THROW out your Xbox, young couch potato! Active electronic games that can alter themselves to hold players interest are on the way from the University of Southern Denmark in Odense.
To find out what makes a game fun, 56 children aged between 8 and 10 were asked to play Bug Smasher , a game in which they squashed lights that appeared on pressure-sensitive floor tiles. In different versions of the game, the bugs appeared at various rates and made different sounds.
The children were asked which versions they preferred, and the researchers combined their answers with measurements of their heart rate and how actively they played the game to create a program that predicts how much fun it is. They are planning games that monitor interest in real time and vary if the player gets bored.
BICYCLE and other sports helmets are designed to fit European heads, making them uncomfortable for many Chinese. Now a database of 3D scans could help to provide a better fit.
The back of the Chinese head is a bit flatter, and from the top they are rounder, said Johan Molenbroek from Delft University of Technology in the Netherlands,
690million dollars. The fine Microsoft must pay for freezing out rival server and audio/video player software in Europe
ROBOT RAY TO PLUMB DEPTHS
who advised on a project called SizeChina. This deters some Chinese people from wearing helmets for cycling or snowboarding, he says.
Roger Ball of the Asian Ergonomics Lab at Hong Kong Polytechnic University scanned more than 2000 adults from six Chinese cities and constructed models of the five most common head shapes. He hopes manufacturers will use them to tailor helmet designs, glasses and headphones.
If you speak a language that isnt very popular, such as Hungarian or Kurdish, searching for images online is a pain. As pictures can only be searched using the text that labels them, it can be difficult to find the ones you want. Now researchers at the University of Washington, Seattle, have created PanImages , an image search engine that translates search terms into hundreds of languages and searches those terms too.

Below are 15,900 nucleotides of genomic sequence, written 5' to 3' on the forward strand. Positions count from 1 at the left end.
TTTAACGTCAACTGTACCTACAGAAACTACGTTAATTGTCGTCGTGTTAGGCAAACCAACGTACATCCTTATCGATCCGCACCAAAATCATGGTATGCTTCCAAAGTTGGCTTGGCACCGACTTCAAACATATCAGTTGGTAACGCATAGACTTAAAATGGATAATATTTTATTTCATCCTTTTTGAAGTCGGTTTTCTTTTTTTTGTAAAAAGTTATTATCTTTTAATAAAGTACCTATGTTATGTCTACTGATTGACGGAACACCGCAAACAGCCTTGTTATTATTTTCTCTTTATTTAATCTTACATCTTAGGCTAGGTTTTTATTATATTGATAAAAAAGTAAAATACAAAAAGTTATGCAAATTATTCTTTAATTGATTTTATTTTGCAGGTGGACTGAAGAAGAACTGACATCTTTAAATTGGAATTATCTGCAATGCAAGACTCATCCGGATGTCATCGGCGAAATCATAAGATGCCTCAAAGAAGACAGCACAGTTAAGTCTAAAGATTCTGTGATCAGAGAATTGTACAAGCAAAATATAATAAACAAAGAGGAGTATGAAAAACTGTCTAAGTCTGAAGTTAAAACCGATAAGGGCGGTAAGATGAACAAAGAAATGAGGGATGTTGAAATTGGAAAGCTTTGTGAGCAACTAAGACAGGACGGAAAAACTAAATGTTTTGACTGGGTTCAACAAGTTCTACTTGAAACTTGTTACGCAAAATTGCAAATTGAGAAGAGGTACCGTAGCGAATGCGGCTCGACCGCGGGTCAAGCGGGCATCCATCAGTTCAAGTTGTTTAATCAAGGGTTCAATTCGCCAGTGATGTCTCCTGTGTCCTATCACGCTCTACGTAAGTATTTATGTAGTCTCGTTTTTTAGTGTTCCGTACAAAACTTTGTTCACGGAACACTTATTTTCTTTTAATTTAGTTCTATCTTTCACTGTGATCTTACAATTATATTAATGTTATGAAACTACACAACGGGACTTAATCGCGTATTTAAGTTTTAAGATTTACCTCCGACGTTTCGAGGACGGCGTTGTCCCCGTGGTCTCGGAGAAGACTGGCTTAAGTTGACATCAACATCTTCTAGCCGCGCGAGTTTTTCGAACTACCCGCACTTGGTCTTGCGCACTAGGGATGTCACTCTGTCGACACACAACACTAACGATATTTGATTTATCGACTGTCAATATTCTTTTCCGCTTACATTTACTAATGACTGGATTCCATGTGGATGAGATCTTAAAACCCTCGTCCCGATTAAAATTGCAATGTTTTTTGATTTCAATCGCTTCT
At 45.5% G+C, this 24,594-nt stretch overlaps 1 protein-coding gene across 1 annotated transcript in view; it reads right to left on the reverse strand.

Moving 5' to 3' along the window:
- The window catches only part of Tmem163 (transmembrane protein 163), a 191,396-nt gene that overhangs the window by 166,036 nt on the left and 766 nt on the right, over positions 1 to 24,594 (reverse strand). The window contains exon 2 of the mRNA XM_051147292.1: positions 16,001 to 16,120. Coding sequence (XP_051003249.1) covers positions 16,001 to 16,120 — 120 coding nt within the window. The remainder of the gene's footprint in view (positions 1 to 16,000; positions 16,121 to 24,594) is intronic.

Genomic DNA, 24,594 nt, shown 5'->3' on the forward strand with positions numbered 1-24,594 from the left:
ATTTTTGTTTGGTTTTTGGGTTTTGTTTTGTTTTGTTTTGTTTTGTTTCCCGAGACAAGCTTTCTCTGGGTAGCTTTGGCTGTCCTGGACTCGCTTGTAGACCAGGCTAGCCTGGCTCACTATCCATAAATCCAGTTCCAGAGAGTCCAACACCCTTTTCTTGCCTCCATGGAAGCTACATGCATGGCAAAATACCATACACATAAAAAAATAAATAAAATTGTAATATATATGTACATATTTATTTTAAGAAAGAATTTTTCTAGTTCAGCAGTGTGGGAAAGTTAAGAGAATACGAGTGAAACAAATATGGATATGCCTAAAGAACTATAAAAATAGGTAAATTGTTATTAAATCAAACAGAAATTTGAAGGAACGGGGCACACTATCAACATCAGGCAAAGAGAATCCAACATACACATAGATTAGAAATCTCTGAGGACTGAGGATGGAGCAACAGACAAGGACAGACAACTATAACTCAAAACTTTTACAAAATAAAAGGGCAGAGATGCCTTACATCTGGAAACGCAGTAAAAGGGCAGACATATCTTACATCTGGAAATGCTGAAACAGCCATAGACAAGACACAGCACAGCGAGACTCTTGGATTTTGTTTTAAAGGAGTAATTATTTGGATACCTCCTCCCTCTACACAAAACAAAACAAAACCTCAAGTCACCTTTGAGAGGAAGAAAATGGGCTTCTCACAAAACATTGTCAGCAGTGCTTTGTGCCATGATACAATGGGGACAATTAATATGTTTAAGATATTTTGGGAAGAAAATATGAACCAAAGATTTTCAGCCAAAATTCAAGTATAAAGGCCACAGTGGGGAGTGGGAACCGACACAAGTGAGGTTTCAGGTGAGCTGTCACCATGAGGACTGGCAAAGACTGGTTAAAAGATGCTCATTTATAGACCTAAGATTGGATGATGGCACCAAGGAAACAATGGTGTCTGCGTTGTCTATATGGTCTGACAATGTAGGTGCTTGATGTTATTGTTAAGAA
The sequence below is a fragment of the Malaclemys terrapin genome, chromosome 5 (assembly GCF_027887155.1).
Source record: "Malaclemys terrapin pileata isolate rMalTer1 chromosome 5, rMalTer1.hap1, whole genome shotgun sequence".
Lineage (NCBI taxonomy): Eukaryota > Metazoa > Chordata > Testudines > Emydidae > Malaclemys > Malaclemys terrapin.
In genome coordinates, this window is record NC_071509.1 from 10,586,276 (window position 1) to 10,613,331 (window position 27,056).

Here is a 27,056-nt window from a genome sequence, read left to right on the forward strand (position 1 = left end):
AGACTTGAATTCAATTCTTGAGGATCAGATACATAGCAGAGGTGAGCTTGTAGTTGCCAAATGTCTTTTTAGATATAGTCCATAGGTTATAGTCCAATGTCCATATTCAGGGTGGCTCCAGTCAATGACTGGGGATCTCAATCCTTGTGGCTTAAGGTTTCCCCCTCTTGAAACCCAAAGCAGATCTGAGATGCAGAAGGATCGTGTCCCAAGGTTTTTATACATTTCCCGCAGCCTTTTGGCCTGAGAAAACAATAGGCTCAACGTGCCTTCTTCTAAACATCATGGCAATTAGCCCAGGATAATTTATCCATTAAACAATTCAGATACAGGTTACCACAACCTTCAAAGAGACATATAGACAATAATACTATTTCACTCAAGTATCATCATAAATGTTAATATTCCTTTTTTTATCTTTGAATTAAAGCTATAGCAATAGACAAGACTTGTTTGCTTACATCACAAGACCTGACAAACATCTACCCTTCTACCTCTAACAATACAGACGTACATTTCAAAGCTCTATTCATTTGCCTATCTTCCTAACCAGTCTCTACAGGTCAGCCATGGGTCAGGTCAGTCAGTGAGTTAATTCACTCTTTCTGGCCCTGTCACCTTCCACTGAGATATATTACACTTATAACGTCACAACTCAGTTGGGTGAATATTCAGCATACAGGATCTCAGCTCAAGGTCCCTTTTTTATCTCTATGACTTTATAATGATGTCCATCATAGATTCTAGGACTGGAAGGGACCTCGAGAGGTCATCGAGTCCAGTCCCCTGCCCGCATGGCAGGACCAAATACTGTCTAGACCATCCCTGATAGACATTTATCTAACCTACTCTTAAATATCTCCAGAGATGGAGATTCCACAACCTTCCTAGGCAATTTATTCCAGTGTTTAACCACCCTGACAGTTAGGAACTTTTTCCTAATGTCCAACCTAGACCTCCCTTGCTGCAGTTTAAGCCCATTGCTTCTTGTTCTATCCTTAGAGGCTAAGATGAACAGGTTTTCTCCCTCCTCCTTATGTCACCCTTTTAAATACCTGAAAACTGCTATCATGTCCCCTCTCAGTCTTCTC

A ping in the ear could improve the sound of your MP3 player. The unique shape of your ear canal affects what you hear, making bass notes, say, easier to hear than trebles. Nokia of Finland is patenting (http://tinyurl.com/ypjcar) an earpiece that sounds a test tone in each ear and uses the echo to calculate the frequencies that each ear hears best. The player then boosts the volume of the weaker frequencies.
Approach and landing
When accidents happen (1997-2006)
On the ground & unknown
DANGER IN THE AIROver the past decade, there were on average 60 fatal civil aircraft accidents per year worldwide
Computer scientist Scott Fahlman of Carnegie Mellon University, proposing the smiley emoticon 25 years ago this week. Since Fahlman suggested it on an electronic bulletin board on 19 September 1982 it has dispelled many misunderstandings and silenced numerous online diatribes (http://tinyurl.com/eyqyf)
I propose the following character sequence for joke markers :-)
Ready to loop the loop
T OF F
Smasher grabs kids attention
The shape of helmets to come
www.newscientist.com 22 September 2007 | NewScientist | 27
As it glides sedately beneath the waves, the rays languid grace belies a stunning capacity for underwater manoeuvres. With a flap of its wings, Aqua ray can swim upside down, loop the loop, hover or turn on a dime.
As agile as a real manta ray, the rubbery, robotic acrobat (pictured right) is the handiwork of Rudolf Bannasch and Leif Kniese of bio-inspiration firm EvoLogics in Berlin, Germany, and could kick-start a new generation of autonomous underwater vehicles.
Over the last decade AUVs, which are mostly propeller-driven , have been probing the oceans vast depths without the need for human pilots. But although they can be customised for either fine manoeuvring or long-distance cruising, only rarely can they do both.
Enter battery-powered Aqua Ray: its wingspan of 1.5 metres gives it both propulsion and fine-motion control. The key to the wings agility lies with Finray, a technology that mimics a fish tail. An avid fisherman, Kniese noticed that cartilage rods run along both sides of fish tails and meet at the tip. Strands of elastic tissue connect the rods so that when one is tugged, the tail curls up, causing the familiar waggling motion. Tugged by hydraulic actuators, not muscles, the robot wings have the same structure, curling as they flap just like a fish tail and thrusting the robot along at a clip of 9 kilometres an hour.
Currently being commercialised by German company Festo, the robot might inspect ship hulls, find shipwrecks or map the ocean floor using sonar.
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